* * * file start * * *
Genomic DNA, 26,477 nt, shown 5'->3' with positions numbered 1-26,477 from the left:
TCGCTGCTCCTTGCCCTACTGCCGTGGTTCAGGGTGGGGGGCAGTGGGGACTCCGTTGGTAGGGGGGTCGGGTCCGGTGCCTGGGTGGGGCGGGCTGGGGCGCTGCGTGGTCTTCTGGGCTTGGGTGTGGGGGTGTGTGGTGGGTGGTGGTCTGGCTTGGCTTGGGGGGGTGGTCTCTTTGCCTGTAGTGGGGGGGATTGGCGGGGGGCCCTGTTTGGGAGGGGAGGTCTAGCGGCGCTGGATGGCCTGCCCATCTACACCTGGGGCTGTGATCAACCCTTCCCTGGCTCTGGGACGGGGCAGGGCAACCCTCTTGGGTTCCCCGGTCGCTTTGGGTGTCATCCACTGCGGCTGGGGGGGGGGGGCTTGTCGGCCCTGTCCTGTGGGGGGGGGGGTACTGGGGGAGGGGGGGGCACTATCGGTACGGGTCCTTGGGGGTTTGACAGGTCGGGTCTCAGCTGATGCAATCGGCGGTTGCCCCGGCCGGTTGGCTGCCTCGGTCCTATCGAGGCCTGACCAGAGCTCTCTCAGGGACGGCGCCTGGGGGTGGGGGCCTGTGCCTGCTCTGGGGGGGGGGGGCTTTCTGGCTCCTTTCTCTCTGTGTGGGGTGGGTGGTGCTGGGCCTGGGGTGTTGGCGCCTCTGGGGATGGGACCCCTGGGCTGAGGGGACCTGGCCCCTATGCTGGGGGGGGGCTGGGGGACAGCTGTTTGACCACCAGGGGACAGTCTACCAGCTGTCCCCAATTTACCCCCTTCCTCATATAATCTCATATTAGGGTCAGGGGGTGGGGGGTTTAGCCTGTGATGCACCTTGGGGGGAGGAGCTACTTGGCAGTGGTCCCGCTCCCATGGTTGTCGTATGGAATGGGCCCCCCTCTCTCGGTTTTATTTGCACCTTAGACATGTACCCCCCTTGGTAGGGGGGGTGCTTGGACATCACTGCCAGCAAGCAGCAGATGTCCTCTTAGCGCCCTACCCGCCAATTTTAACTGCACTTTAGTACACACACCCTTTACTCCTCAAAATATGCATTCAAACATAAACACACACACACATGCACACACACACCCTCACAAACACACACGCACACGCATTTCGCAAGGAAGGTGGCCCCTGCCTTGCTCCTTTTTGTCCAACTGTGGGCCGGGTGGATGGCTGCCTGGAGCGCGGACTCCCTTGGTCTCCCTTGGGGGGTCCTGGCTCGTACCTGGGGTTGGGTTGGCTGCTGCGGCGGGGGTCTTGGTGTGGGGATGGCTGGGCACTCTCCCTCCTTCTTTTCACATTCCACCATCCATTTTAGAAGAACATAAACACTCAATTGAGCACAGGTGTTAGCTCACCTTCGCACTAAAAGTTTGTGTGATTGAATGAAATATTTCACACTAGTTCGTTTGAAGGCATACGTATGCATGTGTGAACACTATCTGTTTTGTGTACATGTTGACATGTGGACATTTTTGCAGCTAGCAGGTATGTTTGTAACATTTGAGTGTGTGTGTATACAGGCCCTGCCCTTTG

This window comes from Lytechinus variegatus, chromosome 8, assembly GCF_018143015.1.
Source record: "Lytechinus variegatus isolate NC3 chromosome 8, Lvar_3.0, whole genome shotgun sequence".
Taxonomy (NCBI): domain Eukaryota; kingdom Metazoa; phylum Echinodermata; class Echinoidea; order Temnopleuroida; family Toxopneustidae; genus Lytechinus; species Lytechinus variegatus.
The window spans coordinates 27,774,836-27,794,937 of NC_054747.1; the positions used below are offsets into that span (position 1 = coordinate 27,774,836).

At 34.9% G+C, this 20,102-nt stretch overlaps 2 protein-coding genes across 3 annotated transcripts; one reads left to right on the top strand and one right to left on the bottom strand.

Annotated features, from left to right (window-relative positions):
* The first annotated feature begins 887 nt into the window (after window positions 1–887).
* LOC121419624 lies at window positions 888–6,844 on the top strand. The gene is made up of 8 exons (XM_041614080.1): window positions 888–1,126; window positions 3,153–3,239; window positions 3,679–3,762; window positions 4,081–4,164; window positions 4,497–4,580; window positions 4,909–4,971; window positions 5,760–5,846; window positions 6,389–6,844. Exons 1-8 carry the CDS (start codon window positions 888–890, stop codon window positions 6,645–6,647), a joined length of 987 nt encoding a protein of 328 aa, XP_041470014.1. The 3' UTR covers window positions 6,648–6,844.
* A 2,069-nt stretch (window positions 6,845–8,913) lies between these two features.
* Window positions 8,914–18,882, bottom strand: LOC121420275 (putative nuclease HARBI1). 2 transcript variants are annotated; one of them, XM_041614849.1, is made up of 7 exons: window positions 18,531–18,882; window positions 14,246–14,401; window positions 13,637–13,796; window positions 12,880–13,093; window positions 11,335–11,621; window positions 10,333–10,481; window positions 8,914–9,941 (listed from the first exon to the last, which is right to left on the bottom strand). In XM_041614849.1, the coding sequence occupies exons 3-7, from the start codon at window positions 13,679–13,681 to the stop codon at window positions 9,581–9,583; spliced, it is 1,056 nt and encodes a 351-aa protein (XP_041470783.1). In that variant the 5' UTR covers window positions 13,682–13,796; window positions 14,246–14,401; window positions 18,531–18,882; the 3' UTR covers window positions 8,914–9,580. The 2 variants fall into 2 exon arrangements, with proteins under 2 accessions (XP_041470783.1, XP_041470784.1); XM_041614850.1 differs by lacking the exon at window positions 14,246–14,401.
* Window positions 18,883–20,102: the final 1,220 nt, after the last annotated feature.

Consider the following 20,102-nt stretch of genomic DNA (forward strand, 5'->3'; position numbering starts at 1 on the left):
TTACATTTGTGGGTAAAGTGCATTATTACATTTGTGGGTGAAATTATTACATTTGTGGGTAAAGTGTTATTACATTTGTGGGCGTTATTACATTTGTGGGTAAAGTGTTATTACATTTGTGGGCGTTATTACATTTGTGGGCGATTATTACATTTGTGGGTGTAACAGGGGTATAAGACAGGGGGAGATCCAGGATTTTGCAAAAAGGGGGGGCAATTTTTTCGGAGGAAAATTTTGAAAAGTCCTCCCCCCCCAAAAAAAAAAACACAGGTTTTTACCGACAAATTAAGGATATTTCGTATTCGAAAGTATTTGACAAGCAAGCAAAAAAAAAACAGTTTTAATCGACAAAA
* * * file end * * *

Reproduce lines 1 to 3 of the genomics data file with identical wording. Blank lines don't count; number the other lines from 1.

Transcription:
Genomic DNA, 26,477 nt, shown 5'->3' with positions numbered 1-26,477 from the left:
TCGCTGCTCCTTGCCCTACTGCCGTGGTTCAGGGTGGGGGGCAGTGGGGACTCCGTTGGTAGGGGGGTCGGGTCCGGTGCCTGGGTGGGGCGGGCTGGGGCGCTGCGTGGTCTTCTGGGCTTGGGTGTGGGGGTGTGTGGTGGGTGGTGGTCTGGCTTGGCTTGGGGGGGTGGTCTCTTTGCCTGTAGTGGGGGGGATTGGCGGGGGGCCCTGTTTGGGAGGGGAGGTCTAGCGGCGCTGGATGGCCTGCCCATCTACACCTGGGGCTGTGATCAACCCTTCCCTGGCTCTGGGACGGGGCAGGGCAACCCTCTTGGGTTCCCCGGTCGCTTTGGGTGTCATCCACTGCGGCTGGGGGGGGGGGGCTTGTCGGCCCTGTCCTGTGGGGGGGGGGGTACTGGGGGAGGGGGGGGCACTATCGGTACGGGTCCTTGGGGGTTTGACAGGTCGGGTCTCAGCTGATGCAATCGGCGGTTGCCCCGGCCGGTTGGCTGCCTCGGTCCTATCGAGGCCTGACCAGAGCTCTCTCAGGGACGGCGCCTGGGGGTGGGGGCCTGTGCCTGCTCTGGGGGGGGGGGGCTTTCTGGCTCCTTTCTCTCTGTGTGGGGTGGGTGGTGCTGGGCCTGGGGTGTTGGCGCCTCTGGGGATGGGACCCCTGGGCTGAGGGGACCTGGCCCCTATGCTGGGGGGGGGCTGGGGGACAGCTGTTTGACCACCAGGGGACAGTCTACCAGCTGTCCCCAATTTACCCCCTTCCTCATATAATCTCATATTAGGGTCAGGGGGTGGGGGGTTTAGCCTGTGATGCACCTTGGGGGGAGGAGCTACTTGGCAGTGGTCCCGCTCCCATGGTTGTCGTATGGAATGGGCCCCCCTCTCTCGGTTTTATTTGCACCTTAGACATGTACCCCCCTTGGTAGGGGGGGTGCTTGGACATCACTGCCAGCAAGCAGCAGATGTCCTCTTAGCGCCCTACCCGCCAATTTTAACTGCACTTTAGTACACACACCCTTTACTCCTCAAAATATGCATTCAAACATAAACACACACACACATGCACACACACACCCTCACAAACACACACGCACACGCATTTCGCAAGGAAGGTGGCCCCTGCCTTGCTCCTTTTTGTCCAACTGTGGGCCGGGTGGATGGCTGCCTGGAGCGCGGACTCCCTTGGTCTCCCTTGGGGGGTCCTGGCTCGTACCTGGGGTTGGGTTGGCTGCTGCGGCGGGGGTCTTGGTGTGGGGATGGCTGGGCACTCTCCCTCCTTCTTTTCACATTCCACCATCCATTTTAGAAGAACATAAACACTCAATTGAGCACAGGTGTTAGCTCACCTTCGCACTAAAAGTTTGTGTGATTGAATGAAATATTTCACACTAGTTCGTTTGAAGGCATACGTATGCATGTGTGAACACTATCTGTTTTGTGTACATGTTGACATGTGGACATTTTTGCAGCTAGCAGGTATGTTTGTAACATTTGAGTGTGTGTGTATACAGGCCCTGCCCTTTG

This window comes from Lytechinus variegatus, chromosome 8, assembly GCF_018143015.1.